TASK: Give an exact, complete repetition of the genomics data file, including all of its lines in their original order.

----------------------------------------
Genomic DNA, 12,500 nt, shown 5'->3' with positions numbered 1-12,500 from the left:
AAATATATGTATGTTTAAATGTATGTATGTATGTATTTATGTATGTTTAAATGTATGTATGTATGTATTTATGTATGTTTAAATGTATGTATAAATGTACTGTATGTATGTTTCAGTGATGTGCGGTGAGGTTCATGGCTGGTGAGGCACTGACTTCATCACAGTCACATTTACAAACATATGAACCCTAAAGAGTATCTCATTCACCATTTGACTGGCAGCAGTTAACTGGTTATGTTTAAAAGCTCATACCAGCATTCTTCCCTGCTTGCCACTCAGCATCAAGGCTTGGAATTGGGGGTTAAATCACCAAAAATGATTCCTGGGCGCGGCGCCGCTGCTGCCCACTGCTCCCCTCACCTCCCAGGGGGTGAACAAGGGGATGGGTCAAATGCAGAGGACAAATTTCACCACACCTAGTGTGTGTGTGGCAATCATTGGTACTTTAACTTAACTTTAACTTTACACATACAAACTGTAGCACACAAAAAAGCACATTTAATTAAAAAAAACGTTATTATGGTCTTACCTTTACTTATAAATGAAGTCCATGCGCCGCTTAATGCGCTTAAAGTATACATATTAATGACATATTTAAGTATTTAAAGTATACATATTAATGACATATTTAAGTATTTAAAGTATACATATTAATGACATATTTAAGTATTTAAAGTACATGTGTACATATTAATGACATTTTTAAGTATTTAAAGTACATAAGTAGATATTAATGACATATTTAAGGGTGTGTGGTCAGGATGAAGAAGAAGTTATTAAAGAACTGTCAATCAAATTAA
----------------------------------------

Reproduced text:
Genomic DNA, 12,500 nt, shown 5'->3' with positions numbered 1-12,500 from the left:
AAATATATGTATGTTTAAATGTATGTATGTATGTATTTATGTATGTTTAAATGTATGTATGTATGTATTTATGTATGTTTAAATGTATGTATAAATGTACTGTATGTATGTTTCAGTGATGTGCGGTGAGGTTCATGGCTGGTGAGGCACTGACTTCATCACAGTCACATTTACAAACATATGAACCCTAAAGAGTATCTCATTCACCATTTGACTGGCAGCAGTTAACTGGTTATGTTTAAAAGCTCATACCAGCATTCTTCCCTGCTTGCCACTCAGCATCAAGGCTTGGAATTGGGGGTTAAATCACCAAAAATGATTCCTGGGCGCGGCGCCGCTGCTGCCCACTGCTCCCCTCACCTCCCAGGGGGTGAACAAGGGGATGGGTCAAATGCAGAGGACAAATTTCACCACACCTAGTGTGTGTGTGGCAATCATTGGTACTTTAACTTAACTTTAACTTTACACATACAAACTGTAGCACACAAAAAAGCACATTTAATTAAAAAAAACGTTATTATGGTCTTACCTTTACTTATAAATGAAGTCCATGCGCCGCTTAATGCGCTTAAAGTATACATATTAATGACATATTTAAGTATTTAAAGTATACATATTAATGACATATTTAAGTATTTAAAGTATACATATTAATGACATATTTAAGTATTTAAAGTACATGTGTACATATTAATGACATTTTTAAGTATTTAAAGTACATAAGTAGATATTAATGACATATTTAAGGGTGTGTGGTCAGGATGAAGAAGAAGTTATTAAAGAACTGTCAATCAAATTAA